Keep Your HeadFebruary 1, 2009
A little perspective: “Of the 100 largest industrial companies in 1912, by 1995, 29 had gone bankrupt, 48 disappeared (mergers, acquisitions and so on)… and 52 survived, but only 19 remained in the top 100,” wrote Paul Ormerod in his book, Why Most Things Fail: Evolution, Extinction and Economics.
So, it seems, over time kingdoms crumble, leaders fall and markets retract. Call it what you will—reorganization and restructuring, overcapacity adjustment, thinning of the herd, survival of the fittest. Or, just random horrible circumstances—external shocks such as rising oil prices, hurricanes, credit crises and mortgage delinquencies. Whatever stacked the odds in favor of this record-setting recession, as Ormerod insists, we are not completely helpless in the face of failure. He writes:
“(Companies) fail because of the inherent uncertainties in any complex system. Despite our best intentions, outcomes often do not match desired effects. It is impossible to get around this simple fact, and no amount of intelligent analysis will change the situation. We are not completely helpless in the face of the Iron Law of Failure… Indeed, it is the dynamic of competition, innovation and experimentation that must be promoted.”
How does a workforce remain focused, upbeat and confident that its company can continue to compete and innovate? As people leave, emotions run wild and people become easily distracted. I’m sure that for most of the readers of this magazine, uncertainty now has become the only constant. But even through difficult times, your company’s customers must remain confident in your ability to deliver solid service and quality products on time.
To do this, human-resource consultants Claire Logan and Rhonda James, of PA Consulting Group, stress that companies must focus on delivery as usual. They recommend that company executives devise more manageable short-term strategic plans, and that these plans be well-communicated to teams so that the performance bar remains high. Coach your top leaders. They need to fully understand the situation so that they can communicate accurate messages and make decisions based on factual information. Engage your employees to develop and encourage two- communication channels that you and your employees can rely on.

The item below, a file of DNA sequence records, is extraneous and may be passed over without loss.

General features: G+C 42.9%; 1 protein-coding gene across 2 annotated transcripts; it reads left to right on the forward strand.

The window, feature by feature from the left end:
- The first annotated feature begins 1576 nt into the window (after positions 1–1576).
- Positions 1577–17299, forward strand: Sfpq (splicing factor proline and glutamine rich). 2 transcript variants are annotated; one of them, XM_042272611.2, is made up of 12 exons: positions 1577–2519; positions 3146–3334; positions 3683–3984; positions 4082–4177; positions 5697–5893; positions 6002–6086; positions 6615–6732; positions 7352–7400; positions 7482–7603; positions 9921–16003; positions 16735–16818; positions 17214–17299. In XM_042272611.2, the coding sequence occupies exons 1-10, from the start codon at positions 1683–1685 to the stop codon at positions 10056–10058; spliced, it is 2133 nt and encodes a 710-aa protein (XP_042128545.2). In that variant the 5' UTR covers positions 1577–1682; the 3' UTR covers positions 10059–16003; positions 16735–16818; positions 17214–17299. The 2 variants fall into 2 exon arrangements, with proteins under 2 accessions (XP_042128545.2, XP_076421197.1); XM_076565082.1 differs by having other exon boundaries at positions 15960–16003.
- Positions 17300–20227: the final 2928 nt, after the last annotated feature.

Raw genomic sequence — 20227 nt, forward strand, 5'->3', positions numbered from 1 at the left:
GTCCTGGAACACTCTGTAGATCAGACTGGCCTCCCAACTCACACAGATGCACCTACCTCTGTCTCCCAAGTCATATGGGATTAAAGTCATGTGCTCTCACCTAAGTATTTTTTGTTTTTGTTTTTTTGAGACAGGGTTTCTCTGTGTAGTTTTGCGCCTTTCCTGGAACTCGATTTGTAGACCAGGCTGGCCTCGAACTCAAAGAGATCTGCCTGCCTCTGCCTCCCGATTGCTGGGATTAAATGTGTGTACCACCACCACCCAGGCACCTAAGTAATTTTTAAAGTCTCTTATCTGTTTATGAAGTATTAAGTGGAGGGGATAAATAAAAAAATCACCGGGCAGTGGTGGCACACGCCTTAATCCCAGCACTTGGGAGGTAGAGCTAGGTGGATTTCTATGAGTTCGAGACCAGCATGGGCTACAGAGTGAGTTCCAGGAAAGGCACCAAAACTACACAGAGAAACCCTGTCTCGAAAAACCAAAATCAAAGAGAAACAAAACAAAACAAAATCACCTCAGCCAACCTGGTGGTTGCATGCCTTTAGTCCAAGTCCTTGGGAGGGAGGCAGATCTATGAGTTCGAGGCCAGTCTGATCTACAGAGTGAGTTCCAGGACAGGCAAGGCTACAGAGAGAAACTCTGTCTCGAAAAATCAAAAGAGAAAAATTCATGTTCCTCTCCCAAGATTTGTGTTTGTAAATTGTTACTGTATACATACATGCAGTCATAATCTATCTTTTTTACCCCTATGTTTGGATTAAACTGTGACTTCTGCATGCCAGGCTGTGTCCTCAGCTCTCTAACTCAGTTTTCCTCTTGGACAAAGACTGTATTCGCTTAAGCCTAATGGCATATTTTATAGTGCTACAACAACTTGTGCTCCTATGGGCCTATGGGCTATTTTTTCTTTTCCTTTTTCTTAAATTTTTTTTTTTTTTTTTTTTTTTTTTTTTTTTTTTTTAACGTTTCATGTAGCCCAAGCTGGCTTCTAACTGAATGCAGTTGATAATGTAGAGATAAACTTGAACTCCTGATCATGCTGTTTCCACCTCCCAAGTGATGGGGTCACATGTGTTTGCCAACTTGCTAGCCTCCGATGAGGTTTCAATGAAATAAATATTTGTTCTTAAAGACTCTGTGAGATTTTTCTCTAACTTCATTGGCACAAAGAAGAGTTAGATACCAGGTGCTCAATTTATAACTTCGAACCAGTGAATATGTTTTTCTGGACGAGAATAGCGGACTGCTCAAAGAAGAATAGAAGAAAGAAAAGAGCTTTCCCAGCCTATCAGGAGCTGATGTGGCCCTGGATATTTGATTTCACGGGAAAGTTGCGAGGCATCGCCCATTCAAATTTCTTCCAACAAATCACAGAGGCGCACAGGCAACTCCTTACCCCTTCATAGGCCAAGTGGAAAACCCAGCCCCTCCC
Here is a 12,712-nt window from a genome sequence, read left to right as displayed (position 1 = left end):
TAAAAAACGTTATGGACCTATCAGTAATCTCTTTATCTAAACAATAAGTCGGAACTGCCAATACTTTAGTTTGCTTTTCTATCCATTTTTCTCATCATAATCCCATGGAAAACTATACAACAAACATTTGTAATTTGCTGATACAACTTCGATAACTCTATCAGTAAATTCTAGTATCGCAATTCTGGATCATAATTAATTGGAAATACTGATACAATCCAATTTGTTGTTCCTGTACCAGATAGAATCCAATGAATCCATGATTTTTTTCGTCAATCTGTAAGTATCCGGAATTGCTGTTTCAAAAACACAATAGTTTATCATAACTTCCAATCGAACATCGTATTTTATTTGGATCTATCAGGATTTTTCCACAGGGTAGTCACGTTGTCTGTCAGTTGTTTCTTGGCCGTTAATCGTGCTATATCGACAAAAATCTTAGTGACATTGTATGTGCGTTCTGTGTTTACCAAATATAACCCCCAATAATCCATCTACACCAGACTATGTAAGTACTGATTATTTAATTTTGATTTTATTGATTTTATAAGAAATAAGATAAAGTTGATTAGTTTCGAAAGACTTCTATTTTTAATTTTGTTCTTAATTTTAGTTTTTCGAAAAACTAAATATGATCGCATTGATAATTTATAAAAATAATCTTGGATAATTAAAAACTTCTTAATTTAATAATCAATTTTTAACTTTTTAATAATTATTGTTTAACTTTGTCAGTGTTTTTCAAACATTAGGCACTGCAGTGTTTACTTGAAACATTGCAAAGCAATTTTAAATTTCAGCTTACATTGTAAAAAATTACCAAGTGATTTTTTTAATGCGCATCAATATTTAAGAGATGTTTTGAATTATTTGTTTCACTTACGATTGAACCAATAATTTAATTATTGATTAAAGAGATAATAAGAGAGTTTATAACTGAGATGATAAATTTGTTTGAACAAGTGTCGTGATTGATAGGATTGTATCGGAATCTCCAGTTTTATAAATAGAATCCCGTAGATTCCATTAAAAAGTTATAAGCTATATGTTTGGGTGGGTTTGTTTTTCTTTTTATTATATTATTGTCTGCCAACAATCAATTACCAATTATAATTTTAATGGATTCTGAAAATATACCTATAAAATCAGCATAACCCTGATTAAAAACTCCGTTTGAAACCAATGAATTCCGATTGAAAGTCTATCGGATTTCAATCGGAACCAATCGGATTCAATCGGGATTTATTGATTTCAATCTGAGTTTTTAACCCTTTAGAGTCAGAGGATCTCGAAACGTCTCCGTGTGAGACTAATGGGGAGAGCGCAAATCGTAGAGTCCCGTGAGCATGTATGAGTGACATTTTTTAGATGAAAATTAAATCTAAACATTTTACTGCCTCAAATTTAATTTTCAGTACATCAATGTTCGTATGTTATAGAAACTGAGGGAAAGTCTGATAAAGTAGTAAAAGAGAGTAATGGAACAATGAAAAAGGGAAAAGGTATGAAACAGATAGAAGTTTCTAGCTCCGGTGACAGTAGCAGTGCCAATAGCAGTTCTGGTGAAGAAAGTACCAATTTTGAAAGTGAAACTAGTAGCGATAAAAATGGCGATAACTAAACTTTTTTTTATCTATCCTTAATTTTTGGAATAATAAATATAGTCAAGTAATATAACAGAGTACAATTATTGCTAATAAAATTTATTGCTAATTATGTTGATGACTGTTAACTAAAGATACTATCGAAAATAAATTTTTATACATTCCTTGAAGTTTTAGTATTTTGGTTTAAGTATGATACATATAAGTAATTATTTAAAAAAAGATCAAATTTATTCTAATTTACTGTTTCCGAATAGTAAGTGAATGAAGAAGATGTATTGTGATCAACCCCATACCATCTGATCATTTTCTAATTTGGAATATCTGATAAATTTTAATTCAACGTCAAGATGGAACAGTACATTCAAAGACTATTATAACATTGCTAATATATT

Now is probably not the best time to be focused on your long-term 3- to 5-yr. plan. Rather, set a course for three to six months, and develop a set of short-term objectives to steer that course. Make sure that the entire organization understands those objectives and is committed to pulling in the same direction. And, I suppose, be sure to account for the flexibility needed to navigate the twists and turns that even the short course will surely take. Here’s where employee commitment becomes critical, as they must open their minds to new concepts that will help their company react quickly to these twists and turns.
Preparing this editorial, I took a long pause to consider the famous Kipling poem, “If.” I paraphrase:
Leaders keep their heads when others around are losing theirs.
Trust yourself when others doubt you.
Treat triumph and disaster just the same.
And, when you must watch the things you gave your life to become broken, pledge to rebuild them with worn-out tools.
We will emerge from this crisis—consumer confidence will again rise, the auto industry will stabilize, housing construction will increase and unemployment will drop.
And as with past recessions, our manufacturing companies will reach new levels of productivity growth. This much I know for sure.
Hopefully, we’ll also all become better at managing risk and credit.
“Even through difficult times, customers must remain confident in your company’s ability to deliver solid service and quality products on time.”
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